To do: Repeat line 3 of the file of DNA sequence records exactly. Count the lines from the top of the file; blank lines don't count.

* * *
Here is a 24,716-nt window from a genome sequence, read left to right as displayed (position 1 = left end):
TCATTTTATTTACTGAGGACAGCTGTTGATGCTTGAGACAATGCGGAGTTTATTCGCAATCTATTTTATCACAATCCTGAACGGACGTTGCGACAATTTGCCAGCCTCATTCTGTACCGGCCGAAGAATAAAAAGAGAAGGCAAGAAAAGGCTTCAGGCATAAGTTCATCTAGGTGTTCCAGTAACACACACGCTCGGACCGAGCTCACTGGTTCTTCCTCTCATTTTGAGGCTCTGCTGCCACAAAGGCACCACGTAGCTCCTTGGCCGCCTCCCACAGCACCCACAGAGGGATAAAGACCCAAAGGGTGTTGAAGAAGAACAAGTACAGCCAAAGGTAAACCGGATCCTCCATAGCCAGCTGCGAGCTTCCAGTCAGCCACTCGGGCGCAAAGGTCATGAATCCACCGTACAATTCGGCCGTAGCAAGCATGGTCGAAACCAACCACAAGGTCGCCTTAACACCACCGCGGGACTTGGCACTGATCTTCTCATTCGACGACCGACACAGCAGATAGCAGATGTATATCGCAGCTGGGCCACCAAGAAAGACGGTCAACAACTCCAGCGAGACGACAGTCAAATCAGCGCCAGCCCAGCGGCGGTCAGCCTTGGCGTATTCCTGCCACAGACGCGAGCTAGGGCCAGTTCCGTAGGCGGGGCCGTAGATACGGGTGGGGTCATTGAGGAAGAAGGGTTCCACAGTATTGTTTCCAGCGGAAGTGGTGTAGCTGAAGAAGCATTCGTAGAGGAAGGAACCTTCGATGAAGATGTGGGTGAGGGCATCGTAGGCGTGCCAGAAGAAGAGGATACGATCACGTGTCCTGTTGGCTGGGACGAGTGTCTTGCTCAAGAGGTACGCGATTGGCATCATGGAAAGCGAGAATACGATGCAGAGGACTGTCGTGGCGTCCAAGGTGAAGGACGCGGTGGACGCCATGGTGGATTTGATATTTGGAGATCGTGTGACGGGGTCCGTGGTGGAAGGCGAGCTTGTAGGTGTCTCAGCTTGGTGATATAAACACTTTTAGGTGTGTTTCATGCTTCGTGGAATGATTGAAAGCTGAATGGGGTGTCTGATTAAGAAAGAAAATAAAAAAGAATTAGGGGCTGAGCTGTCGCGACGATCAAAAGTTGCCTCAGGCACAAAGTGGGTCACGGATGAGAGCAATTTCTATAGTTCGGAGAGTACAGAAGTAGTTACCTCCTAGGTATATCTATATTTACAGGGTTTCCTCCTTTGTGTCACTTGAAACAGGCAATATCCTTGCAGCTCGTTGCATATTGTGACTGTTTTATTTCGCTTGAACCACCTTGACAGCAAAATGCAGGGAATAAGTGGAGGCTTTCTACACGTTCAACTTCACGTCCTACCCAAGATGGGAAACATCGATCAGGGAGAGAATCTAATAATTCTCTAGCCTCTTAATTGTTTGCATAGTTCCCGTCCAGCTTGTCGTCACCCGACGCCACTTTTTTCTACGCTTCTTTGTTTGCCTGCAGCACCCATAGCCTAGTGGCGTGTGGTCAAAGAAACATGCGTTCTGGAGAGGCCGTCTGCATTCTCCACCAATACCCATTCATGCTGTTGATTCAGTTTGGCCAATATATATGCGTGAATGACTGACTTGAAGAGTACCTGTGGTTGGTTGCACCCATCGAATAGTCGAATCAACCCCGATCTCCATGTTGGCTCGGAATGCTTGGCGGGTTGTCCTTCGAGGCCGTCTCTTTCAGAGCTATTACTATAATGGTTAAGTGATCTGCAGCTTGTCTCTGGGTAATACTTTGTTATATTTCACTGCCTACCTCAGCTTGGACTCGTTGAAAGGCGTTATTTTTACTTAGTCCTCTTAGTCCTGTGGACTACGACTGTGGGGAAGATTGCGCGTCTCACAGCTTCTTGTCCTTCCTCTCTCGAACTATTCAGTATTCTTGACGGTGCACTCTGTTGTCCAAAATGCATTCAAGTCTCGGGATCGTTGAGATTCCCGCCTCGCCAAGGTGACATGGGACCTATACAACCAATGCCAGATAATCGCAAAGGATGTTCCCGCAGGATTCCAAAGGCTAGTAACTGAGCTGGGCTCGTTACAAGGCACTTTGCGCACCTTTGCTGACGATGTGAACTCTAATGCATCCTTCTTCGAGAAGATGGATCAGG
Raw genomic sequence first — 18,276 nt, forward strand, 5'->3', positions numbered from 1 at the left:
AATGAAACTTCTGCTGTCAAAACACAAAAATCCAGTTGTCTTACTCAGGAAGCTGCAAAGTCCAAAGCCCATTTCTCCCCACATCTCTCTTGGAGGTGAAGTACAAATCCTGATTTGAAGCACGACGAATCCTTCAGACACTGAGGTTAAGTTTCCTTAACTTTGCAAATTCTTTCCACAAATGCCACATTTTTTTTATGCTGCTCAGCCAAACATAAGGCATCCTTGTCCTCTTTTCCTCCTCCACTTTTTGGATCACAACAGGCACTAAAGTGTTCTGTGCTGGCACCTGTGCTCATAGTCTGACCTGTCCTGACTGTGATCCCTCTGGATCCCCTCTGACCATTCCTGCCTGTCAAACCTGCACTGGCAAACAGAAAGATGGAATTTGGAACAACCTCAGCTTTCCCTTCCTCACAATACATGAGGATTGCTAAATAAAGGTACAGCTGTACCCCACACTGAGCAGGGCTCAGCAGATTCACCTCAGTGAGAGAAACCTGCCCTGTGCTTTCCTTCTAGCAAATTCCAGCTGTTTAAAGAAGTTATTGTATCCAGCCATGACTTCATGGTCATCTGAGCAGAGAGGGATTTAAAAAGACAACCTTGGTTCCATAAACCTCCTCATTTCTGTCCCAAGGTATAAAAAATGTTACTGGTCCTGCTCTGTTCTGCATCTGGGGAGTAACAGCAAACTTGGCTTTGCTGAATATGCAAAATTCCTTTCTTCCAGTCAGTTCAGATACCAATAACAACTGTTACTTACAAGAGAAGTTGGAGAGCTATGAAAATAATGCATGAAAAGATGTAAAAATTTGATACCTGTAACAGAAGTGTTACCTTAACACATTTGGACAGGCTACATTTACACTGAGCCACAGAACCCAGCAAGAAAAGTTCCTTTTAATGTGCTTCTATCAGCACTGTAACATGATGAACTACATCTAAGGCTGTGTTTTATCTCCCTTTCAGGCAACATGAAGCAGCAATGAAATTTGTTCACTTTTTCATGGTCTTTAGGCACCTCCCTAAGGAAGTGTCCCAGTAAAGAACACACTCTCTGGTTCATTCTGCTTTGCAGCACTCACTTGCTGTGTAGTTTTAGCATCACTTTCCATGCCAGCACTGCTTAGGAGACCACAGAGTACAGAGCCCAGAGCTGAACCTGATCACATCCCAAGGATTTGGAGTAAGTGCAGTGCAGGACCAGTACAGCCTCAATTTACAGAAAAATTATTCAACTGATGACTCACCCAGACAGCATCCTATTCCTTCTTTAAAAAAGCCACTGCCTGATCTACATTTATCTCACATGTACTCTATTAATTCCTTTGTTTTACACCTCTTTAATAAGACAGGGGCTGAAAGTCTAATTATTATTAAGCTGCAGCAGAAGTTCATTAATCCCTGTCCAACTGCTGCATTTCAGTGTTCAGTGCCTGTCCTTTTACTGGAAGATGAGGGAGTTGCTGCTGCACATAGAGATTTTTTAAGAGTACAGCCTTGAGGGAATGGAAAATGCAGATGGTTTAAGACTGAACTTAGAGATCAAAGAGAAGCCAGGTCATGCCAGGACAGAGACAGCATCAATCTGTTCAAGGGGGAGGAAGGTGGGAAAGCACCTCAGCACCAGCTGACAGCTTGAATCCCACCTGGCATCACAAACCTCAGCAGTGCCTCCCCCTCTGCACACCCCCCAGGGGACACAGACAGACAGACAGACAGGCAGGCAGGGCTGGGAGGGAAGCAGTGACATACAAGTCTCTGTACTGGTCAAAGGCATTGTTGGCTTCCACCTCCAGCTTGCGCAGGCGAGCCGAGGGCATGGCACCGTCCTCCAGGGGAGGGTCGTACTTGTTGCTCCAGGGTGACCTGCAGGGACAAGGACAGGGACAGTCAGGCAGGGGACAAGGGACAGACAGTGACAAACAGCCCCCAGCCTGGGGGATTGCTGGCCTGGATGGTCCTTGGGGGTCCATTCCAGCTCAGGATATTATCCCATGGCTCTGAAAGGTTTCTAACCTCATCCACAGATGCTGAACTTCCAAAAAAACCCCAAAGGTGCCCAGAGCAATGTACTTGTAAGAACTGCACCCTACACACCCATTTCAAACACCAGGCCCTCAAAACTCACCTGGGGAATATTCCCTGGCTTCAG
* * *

Raw genomic sequence first — 18,276 nt, forward strand, 5'->3', positions numbered from 1 at the left: